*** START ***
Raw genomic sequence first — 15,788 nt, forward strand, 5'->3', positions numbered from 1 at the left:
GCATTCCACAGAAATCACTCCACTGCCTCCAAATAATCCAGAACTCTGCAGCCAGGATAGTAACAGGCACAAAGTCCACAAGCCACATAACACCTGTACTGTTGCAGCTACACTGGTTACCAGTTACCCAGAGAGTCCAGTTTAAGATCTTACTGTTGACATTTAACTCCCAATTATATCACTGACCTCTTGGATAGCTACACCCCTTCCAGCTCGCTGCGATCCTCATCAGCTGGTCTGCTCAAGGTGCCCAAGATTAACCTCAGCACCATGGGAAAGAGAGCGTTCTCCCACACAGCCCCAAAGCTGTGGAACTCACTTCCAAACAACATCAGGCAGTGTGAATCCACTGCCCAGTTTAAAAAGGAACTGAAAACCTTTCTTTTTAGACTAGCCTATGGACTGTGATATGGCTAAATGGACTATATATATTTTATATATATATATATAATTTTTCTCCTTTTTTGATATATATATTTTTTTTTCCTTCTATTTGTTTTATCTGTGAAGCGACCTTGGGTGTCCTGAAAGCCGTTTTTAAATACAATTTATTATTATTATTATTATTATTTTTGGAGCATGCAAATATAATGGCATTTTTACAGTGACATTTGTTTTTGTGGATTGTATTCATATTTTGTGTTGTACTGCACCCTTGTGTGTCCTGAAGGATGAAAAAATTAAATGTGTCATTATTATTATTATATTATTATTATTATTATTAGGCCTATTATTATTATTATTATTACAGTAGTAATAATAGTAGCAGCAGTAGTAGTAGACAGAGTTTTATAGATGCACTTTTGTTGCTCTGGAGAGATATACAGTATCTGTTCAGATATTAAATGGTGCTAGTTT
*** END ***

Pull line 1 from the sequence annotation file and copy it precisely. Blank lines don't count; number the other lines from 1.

Raw genomic sequence first — 15,788 nt, forward strand, 5'->3', positions numbered from 1 at the left: